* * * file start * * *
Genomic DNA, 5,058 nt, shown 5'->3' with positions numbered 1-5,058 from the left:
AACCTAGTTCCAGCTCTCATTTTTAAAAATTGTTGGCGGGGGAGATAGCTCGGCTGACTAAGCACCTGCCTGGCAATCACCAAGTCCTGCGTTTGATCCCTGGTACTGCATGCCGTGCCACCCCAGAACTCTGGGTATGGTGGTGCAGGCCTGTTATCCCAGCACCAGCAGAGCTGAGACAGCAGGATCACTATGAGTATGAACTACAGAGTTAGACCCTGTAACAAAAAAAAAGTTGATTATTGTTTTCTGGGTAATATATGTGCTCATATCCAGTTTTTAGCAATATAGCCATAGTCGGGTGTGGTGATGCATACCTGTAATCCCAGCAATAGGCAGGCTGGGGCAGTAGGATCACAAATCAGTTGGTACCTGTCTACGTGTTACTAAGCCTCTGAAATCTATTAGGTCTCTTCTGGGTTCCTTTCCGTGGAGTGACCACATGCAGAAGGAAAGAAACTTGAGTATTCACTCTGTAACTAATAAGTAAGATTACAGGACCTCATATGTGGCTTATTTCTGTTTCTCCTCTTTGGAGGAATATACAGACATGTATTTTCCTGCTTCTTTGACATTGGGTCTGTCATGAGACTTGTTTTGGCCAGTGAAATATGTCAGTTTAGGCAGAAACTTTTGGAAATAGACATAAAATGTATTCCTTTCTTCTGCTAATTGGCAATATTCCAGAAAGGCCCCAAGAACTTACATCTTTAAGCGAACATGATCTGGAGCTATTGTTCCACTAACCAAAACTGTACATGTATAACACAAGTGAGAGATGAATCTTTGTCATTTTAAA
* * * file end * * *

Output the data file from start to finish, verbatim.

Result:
Genomic DNA, 5,058 nt, shown 5'->3' with positions numbered 1-5,058 from the left:
AACCTAGTTCCAGCTCTCATTTTTAAAAATTGTTGGCGGGGGAGATAGCTCGGCTGACTAAGCACCTGCCTGGCAATCACCAAGTCCTGCGTTTGATCCCTGGTACTGCATGCCGTGCCACCCCAGAACTCTGGGTATGGTGGTGCAGGCCTGTTATCCCAGCACCAGCAGAGCTGAGACAGCAGGATCACTATGAGTATGAACTACAGAGTTAGACCCTGTAACAAAAAAAAAGTTGATTATTGTTTTCTGGGTAATATATGTGCTCATATCCAGTTTTTAGCAATATAGCCATAGTCGGGTGTGGTGATGCATACCTGTAATCCCAGCAATAGGCAGGCTGGGGCAGTAGGATCACAAATCAGTTGGTACCTGTCTACGTGTTACTAAGCCTCTGAAATCTATTAGGTCTCTTCTGGGTTCCTTTCCGTGGAGTGACCACATGCAGAAGGAAAGAAACTTGAGTATTCACTCTGTAACTAATAAGTAAGATTACAGGACCTCATATGTGGCTTATTTCTGTTTCTCCTCTTTGGAGGAATATACAGACATGTATTTTCCTGCTTCTTTGACATTGGGTCTGTCATGAGACTTGTTTTGGCCAGTGAAATATGTCAGTTTAGGCAGAAACTTTTGGAAATAGACATAAAATGTATTCCTTTCTTCTGCTAATTGGCAATATTCCAGAAAGGCCCCAAGAACTTACATCTTTAAGCGAACATGATCTGGAGCTATTGTTCCACTAACCAAAACTGTACATGTATAACACAAGTGAGAGATGAATCTTTGTCATTTTAAA